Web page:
Q) What according to you is the strongest tool in your skill set? 

Being versatile is really our strength. Innovation is happening so quickly and it’s changing our industry each day, so being flexible and adaptable in the type of work you do and the services you provide can make all the difference. You never know when the next startup is going change the game and require an entirely unique combination of expertise. If you can offer multiple services, this is an attractive and cost-effective proposition.

We also have huge experience and knowledge in working with fabricators, such as printers and signage companies, web developers, but all commissioning illustrators etc. so we oversee that process very closely and guide our clients. By not specialising, it also means we can draw inspiration from so many places and avoid fads – we don’t want to be slaves to trends, our work aims to be timeless and contemporary with a long-lasting appeal. Like most agencies, we do have a recognisable style, but we do our best to collaborate often with other creatives to stir up surprising or unexpected points of view.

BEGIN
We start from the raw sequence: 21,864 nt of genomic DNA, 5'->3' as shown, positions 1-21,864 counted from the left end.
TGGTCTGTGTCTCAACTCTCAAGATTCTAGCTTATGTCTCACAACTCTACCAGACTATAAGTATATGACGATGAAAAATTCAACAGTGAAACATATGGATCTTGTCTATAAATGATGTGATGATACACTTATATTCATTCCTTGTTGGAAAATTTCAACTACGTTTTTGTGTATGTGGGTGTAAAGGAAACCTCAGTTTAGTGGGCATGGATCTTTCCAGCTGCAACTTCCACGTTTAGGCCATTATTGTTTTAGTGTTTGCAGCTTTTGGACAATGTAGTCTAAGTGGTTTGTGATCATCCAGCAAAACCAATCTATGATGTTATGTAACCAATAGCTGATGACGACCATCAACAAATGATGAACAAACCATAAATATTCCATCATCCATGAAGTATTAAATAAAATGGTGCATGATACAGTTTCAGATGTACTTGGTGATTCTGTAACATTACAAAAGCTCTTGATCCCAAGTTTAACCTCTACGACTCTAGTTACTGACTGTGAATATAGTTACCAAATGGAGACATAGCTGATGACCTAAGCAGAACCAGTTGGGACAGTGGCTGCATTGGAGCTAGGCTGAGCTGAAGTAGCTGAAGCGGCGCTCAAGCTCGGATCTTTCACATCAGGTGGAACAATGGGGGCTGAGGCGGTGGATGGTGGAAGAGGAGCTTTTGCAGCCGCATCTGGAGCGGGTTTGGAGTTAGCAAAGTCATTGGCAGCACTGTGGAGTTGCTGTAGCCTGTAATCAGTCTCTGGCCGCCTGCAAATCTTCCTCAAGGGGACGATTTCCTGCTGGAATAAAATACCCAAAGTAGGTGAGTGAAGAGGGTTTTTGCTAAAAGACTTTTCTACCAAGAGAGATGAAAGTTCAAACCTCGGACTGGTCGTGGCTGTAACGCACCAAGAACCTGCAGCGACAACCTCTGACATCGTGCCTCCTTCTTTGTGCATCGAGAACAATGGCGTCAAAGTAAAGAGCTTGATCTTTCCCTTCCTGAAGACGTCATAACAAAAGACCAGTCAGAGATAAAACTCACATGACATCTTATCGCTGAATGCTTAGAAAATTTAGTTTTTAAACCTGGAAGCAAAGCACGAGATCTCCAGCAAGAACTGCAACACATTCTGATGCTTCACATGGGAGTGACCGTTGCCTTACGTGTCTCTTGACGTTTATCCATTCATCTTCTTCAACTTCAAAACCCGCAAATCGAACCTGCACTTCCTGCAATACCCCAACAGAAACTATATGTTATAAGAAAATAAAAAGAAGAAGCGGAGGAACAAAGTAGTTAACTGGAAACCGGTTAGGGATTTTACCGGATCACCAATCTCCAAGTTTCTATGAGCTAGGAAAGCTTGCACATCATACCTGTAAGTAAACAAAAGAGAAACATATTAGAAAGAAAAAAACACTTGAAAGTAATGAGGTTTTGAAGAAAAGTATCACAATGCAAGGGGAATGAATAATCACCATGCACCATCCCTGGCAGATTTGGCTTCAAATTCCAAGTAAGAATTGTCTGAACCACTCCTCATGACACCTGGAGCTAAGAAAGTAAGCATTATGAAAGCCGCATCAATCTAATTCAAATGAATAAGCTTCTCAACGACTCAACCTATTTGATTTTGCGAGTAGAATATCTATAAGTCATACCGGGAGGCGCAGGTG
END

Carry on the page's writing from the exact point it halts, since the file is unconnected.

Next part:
Q) What is your favourite piece of work that you have created? 

I’m especially proud of a number of our projects. Most recently, the Christmas stamps we created for Royal Mail. From start to finish, the whole project summed up how we love to work, collaborating so closely with the client and the husband and wife paper artist duo Hari & Deepti.  The work we did with Byron over the years also stands out for me. The projects that get us working with amazing illustrators and artists tend to leave a lasting impression.

Q) What is your favourite piece of work you wish you had done? 

So many!Some that come mind are the Ron Mueck book for the exhibition at Foundation Cartier by Studio Dyakova, the Poster series for the English National Opera by Rose Design. I’ll always see work by Mucho and Graphic Thought Facility and wish I’d done that – it’s beautiful!